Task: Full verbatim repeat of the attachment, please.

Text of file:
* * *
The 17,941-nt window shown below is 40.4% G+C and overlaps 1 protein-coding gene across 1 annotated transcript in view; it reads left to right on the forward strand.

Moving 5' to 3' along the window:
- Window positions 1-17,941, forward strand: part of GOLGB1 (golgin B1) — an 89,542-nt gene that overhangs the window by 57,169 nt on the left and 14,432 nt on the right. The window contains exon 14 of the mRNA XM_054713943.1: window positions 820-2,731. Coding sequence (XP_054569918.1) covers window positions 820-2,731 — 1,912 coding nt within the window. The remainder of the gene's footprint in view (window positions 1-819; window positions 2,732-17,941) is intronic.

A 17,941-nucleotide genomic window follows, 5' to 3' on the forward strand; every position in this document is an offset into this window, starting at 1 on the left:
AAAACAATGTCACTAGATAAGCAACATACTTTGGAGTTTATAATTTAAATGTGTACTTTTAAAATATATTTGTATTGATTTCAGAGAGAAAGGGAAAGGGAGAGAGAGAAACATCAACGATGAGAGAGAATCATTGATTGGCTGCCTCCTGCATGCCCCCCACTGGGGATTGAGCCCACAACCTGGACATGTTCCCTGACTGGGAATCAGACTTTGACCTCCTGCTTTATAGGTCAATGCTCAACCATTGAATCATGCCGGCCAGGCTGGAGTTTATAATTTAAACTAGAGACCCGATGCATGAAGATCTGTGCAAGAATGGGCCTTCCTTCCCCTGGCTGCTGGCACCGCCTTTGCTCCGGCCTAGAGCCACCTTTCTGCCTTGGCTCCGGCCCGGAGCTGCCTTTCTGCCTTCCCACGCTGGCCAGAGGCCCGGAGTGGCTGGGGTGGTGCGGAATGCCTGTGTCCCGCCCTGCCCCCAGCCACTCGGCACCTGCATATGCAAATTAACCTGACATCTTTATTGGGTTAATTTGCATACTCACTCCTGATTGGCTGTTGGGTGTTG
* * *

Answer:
The 17,941-nt window shown below is 40.4% G+C and overlaps 1 protein-coding gene across 1 annotated transcript in view; it reads left to right on the forward strand.

Moving 5' to 3' along the window:
- Window positions 1-17,941, forward strand: part of GOLGB1 (golgin B1) — an 89,542-nt gene that overhangs the window by 57,169 nt on the left and 14,432 nt on the right. The window contains exon 14 of the mRNA XM_054713943.1: window positions 820-2,731. Coding sequence (XP_054569918.1) covers window positions 820-2,731 — 1,912 coding nt within the window. The remainder of the gene's footprint in view (window positions 1-819; window positions 2,732-17,941) is intronic.

A 17,941-nucleotide genomic window follows, 5' to 3' on the forward strand; every position in this document is an offset into this window, starting at 1 on the left:
AAAACAATGTCACTAGATAAGCAACATACTTTGGAGTTTATAATTTAAATGTGTACTTTTAAAATATATTTGTATTGATTTCAGAGAGAAAGGGAAAGGGAGAGAGAGAAACATCAACGATGAGAGAGAATCATTGATTGGCTGCCTCCTGCATGCCCCCCACTGGGGATTGAGCCCACAACCTGGACATGTTCCCTGACTGGGAATCAGACTTTGACCTCCTGCTTTATAGGTCAATGCTCAACCATTGAATCATGCCGGCCAGGCTGGAGTTTATAATTTAAACTAGAGACCCGATGCATGAAGATCTGTGCAAGAATGGGCCTTCCTTCCCCTGGCTGCTGGCACCGCCTTTGCTCCGGCCTAGAGCCACCTTTCTGCCTTGGCTCCGGCCCGGAGCTGCCTTTCTGCCTTCCCACGCTGGCCAGAGGCCCGGAGTGGCTGGGGTGGTGCGGAATGCCTGTGTCCCGCCCTGCCCCCAGCCACTCGGCACCTGCATATGCAAATTAACCTGACATCTTTATTGGGTTAATTTGCATACTCACTCCTGATTGGCTGTTGGGTGTTG